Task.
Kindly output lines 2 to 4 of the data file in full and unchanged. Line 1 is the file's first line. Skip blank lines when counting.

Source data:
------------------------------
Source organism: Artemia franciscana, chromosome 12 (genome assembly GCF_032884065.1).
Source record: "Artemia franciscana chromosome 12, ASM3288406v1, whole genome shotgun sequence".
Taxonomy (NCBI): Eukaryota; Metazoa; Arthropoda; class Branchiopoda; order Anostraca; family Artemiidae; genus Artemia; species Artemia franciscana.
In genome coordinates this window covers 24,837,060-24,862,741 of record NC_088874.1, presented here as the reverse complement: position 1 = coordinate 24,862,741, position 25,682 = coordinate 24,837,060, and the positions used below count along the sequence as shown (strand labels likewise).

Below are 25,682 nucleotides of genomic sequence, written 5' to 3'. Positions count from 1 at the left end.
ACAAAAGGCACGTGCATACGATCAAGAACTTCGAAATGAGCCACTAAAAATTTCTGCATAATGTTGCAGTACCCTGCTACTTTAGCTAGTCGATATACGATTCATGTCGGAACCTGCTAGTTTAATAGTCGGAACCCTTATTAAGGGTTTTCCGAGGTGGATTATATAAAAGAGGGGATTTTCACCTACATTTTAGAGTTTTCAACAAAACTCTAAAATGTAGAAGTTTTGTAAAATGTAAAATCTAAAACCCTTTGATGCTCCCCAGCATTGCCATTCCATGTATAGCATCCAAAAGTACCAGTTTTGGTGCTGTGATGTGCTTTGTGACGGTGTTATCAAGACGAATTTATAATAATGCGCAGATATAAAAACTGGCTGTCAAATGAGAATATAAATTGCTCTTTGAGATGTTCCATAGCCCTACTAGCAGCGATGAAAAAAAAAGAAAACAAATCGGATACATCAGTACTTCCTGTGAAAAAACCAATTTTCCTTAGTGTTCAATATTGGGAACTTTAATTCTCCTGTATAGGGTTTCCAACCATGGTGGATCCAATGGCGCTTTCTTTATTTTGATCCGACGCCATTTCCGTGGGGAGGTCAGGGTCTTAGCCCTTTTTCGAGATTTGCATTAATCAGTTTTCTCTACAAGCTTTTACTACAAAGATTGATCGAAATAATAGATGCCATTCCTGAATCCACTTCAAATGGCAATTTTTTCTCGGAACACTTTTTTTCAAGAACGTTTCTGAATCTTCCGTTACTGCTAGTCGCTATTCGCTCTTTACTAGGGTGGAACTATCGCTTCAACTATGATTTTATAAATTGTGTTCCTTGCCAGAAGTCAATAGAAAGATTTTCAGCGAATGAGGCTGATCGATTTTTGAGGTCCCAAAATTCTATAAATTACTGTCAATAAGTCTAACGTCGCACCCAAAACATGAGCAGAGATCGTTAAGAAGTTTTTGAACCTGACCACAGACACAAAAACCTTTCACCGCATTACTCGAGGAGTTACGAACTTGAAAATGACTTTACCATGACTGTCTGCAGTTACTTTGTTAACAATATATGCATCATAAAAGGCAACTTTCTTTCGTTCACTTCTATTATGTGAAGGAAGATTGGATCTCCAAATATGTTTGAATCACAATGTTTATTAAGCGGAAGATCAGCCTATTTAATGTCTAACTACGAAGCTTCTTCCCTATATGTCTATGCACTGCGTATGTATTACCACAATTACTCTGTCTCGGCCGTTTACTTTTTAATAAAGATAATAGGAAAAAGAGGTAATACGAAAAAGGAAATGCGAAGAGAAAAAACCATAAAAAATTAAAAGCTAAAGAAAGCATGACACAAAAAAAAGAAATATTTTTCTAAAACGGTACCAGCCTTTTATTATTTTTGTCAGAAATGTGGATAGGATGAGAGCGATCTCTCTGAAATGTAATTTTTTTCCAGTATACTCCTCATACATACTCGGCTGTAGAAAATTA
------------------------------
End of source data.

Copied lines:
Source record: "Artemia franciscana chromosome 12, ASM3288406v1, whole genome shotgun sequence".
Taxonomy (NCBI): Eukaryota; Metazoa; Arthropoda; class Branchiopoda; order Anostraca; family Artemiidae; genus Artemia; species Artemia franciscana.
In genome coordinates this window covers 24,837,060-24,862,741 of record NC_088874.1, presented here as the reverse complement: position 1 = coordinate 24,862,741, position 25,682 = coordinate 24,837,060, and the positions used below count along the sequence as shown (strand labels likewise).